SAMHSA Opioid Abuse Statistics: 11.5 Million Adults Misused Painkillers In Past Year
According to a report by the Substance Abuse and Mental Health Services Administration (SAMHSA), more than one-third (38%) of the U.S. adult population used prescription opioids in the past year. That’s roughly 92 million adults. Among those, 11.5 million reportedly misused them at once in the past year. Nearly two-thirds (63.4%) stated they misused the drugs to treat physical pain.
The good news is, the vast majority (87%) say they did not misuse them.
Also, around 5.7 million reported misusing prescription tranquilizers at least one in the past year. Nearly half (46.2) said they used them to relax or relieve tension and 21.2 stated they were to help with sleep.
Around 4.8 million admitted to misusing prescription stimulants at least once in the past year. Most popular reasons give were to be alert or stay awake (28.4%), to improve concentration (26.2%) and to help study (22.4%.)
Another 1.4 million reported misusing prescription sedatives at least once in the past year, and the most common reason given was to help with sleep (73.2%.)
The report, called the 2015 National Survey on Drug Use and Health, revealed that that only marijuana beats out prescription drugs as the nation’s most popular illicit substance:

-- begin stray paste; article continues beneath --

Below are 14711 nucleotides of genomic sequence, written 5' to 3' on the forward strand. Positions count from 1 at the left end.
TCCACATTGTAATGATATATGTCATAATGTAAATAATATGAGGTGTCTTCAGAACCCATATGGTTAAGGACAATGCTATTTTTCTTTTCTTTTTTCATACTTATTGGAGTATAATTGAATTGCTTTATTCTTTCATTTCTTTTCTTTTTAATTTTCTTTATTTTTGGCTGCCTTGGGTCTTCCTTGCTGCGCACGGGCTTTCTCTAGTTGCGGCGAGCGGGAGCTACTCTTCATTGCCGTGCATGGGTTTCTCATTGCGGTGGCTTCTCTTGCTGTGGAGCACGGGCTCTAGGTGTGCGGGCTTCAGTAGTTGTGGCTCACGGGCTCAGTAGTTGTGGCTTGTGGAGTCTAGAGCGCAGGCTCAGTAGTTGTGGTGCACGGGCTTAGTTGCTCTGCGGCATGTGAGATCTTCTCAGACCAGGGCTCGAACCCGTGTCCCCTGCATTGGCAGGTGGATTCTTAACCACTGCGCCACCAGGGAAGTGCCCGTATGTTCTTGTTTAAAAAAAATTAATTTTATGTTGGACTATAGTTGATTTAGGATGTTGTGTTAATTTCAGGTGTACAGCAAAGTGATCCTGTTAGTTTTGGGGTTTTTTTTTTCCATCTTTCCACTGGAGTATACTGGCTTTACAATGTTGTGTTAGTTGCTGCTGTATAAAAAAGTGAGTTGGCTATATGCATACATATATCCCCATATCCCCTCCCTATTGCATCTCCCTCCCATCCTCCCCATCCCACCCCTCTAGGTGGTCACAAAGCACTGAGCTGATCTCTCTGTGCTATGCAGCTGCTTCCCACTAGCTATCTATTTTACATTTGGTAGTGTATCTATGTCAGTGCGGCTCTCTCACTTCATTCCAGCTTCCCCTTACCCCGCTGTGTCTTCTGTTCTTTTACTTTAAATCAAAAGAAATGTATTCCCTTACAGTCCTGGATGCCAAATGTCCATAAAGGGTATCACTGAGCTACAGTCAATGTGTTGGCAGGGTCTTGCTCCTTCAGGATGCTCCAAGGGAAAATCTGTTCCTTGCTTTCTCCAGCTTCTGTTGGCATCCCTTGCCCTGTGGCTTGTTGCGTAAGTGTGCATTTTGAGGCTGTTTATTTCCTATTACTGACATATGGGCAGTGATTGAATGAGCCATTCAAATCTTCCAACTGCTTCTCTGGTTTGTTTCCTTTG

“ As a result, understanding the prevalence of and reasons for prescription drug misuse has major public health implications. Policymakers can use this type of information to help inform their assessments of substance use prevention and treatment needs in their communities.”
Finally, the report concludes that most people who abuse prescription drug abuse are doing so for the reasons in which the drugs are typically prescribed. However, the authors also note that misuse of many of these prescription drugs have “documented risks” including addiction, overdose, and death.
In 2015, the last year data for which data is available, more than 17,500 Americans lost their lives to a prescription opioid overdose.
~ G. Nathalee Serrels, M.A., Psychology
https://www.samhsa.gov/data/sites/default/files/report_3210/ShortReport-3210.html Opioid Abuse Statistics